Rebirth and renewal at Grow Wilder

Rebirth and renewal at Grow Wilder

Our Bristol wildflower site, with its lush food-growing areas and sense of peace in an urban world, is full of special places. One of them is the Sunburst Garden. In the past, this fabulous space has been a jewel in Grow Wilder’s colourful crown. Sadly, during the pandemic, like so many things in our lives, it suffered. Thankfully, due to the efforts of our community food-grower and engagement officer, Ben Hanslip, the last six months have seen it flourish and bloom. Here is his story.

When I took on the Sunburst Garden at Grow Wilder it looked exciting, but also slightly overwhelming. What was once a productive garden had turned into an overgrown field of weeds and long grass.  At the back was the raspberry area - you could just about make it out between the explosion of giant thistles nettles and other overgrown weeds. I was told there had been a path and other raised beds which were no longer visible. The adjacent plots were just about visible amidst the explosion of nature. I found it incredible to see what happens when nature is left to its own devices for over a year: the biodiversity of flora and fauna and the range of insects and pollinators was amazing to see.

The first job was to choose which areas of the garden to leave wild and which areas we wanted to grow on. As we were starting late in the growing season (end of May) I knew it wasn’t realistic to try and cultivate and grow veg in all the areas.

Plan in hand, my volunteers and I frantically sowed lots of things in plug trays and pots. The next job was to establish the garden by making rows of beds interspersed with paths, backfilled with woodchip. After a fantastic effort from weekly volunteers and corporate groups, we created a no-dig bed system in the Sunburst Garden. We then planted our freshly-grown plugs. Ultimately, it became a beautiful space, filled with nutritious veg and adorned with an array of edible flowers.

Next, we re-established the raspberry area, before planting up the raised beds and the plots in amongst the wild areas. The polytunnel proved to be incredibly productive, with a vast array of tomatoes and chilli varieties, as well as cucumbers and different types of basil.

With this abundance of produce, the next question was: what should we do with it?  Volunteers were taking vegetables home in exchange for their efforts in the garden, but we still had a big surplus.  We decided to start a pick your own ‘pay by donation’ scheme, which ran on weekends alongside the onsite café. This scheme was a great way to sell affordable good quality vegetables to people whilst creating a connection to food and nature.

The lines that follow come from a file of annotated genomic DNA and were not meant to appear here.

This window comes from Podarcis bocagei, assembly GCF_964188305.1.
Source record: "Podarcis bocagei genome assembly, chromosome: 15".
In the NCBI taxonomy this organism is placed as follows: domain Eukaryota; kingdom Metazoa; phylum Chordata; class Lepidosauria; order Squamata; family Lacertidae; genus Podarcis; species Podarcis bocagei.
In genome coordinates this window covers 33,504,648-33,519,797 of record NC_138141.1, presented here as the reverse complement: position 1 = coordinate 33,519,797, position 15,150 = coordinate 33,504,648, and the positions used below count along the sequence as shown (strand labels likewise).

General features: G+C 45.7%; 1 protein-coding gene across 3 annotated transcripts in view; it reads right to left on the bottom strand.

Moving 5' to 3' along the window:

With a consistent stream of corporate volunteers and an ever-growing weekly volunteer group we have also focused our efforts beyond the Sunburst Garden. After being left untouched for nearly a year and a half we have slowly brought the Forest Garden back to life by clearing weeds and uncovering endless amounts of fruit trees and bushes, as well as mulching these areas to add fertility and suppress future weeds.

Nature has been a huge beneficiary of all this activity, but so have people. It’s enabled us to provide training and learning opportunities to many within the wider community. For the last two months a group of mums from Begbrook school has been coming regularly to learn about organic food-growing. A team of students from Briarswood special school have been visiting, too, helping to clear paths and put down woodchip as well as getting to spend time in nature. There’s no doubt, Grow Wilder is a place that inspires loyalty – Freeways, a group of adults with supports needs, have been helping out in the garden for nearly ten years!

For me, the best thing about this wonderful, wild oasis in the city is the range of people of who contribute and benefit from it. The garden is a place that helps improve wellbeing, where people can connect to nature and to one another. Anyone who visits can feel valued and useful and crucially, of course, wildlife can thrive. I passionately believe that spaces like this are not just useful but are also essential to the well-being of individuals and of the planet.

To find out more about how you can support Grow Wilder, check out the website.